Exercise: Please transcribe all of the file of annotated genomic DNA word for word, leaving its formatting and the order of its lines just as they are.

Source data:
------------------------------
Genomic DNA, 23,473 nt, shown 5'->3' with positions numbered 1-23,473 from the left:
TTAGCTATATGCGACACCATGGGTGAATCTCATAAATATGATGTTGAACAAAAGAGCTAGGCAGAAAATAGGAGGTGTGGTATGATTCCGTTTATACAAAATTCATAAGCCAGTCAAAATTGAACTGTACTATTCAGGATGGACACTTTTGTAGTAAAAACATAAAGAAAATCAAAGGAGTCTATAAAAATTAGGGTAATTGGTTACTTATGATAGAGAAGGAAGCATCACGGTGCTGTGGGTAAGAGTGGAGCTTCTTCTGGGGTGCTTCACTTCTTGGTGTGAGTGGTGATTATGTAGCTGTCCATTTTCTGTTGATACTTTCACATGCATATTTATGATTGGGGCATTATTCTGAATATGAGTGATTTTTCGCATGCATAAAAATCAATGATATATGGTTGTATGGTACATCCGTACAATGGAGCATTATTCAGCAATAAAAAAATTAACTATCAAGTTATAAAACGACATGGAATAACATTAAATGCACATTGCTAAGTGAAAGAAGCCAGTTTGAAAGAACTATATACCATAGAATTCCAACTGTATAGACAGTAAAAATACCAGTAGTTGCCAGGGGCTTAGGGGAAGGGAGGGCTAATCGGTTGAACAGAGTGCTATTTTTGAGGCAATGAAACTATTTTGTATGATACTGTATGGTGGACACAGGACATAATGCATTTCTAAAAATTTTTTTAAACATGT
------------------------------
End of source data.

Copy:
Genomic DNA, 23,473 nt, shown 5'->3' with positions numbered 1-23,473 from the left:
TTAGCTATATGCGACACCATGGGTGAATCTCATAAATATGATGTTGAACAAAAGAGCTAGGCAGAAAATAGGAGGTGTGGTATGATTCCGTTTATACAAAATTCATAAGCCAGTCAAAATTGAACTGTACTATTCAGGATGGACACTTTTGTAGTAAAAACATAAAGAAAATCAAAGGAGTCTATAAAAATTAGGGTAATTGGTTACTTATGATAGAGAAGGAAGCATCACGGTGCTGTGGGTAAGAGTGGAGCTTCTTCTGGGGTGCTTCACTTCTTGGTGTGAGTGGTGATTATGTAGCTGTCCATTTTCTGTTGATACTTTCACATGCATATTTATGATTGGGGCATTATTCTGAATATGAGTGATTTTTCGCATGCATAAAAATCAATGATATATGGTTGTATGGTACATCCGTACAATGGAGCATTATTCAGCAATAAAAAAATTAACTATCAAGTTATAAAACGACATGGAATAACATTAAATGCACATTGCTAAGTGAAAGAAGCCAGTTTGAAAGAACTATATACCATAGAATTCCAACTGTATAGACAGTAAAAATACCAGTAGTTGCCAGGGGCTTAGGGGAAGGGAGGGCTAATCGGTTGAACAGAGTGCTATTTTTGAGGCAATGAAACTATTTTGTATGATACTGTATGGTGGACACAGGACATAATGCATTTCTAAAAATTTTTTTAAACATGT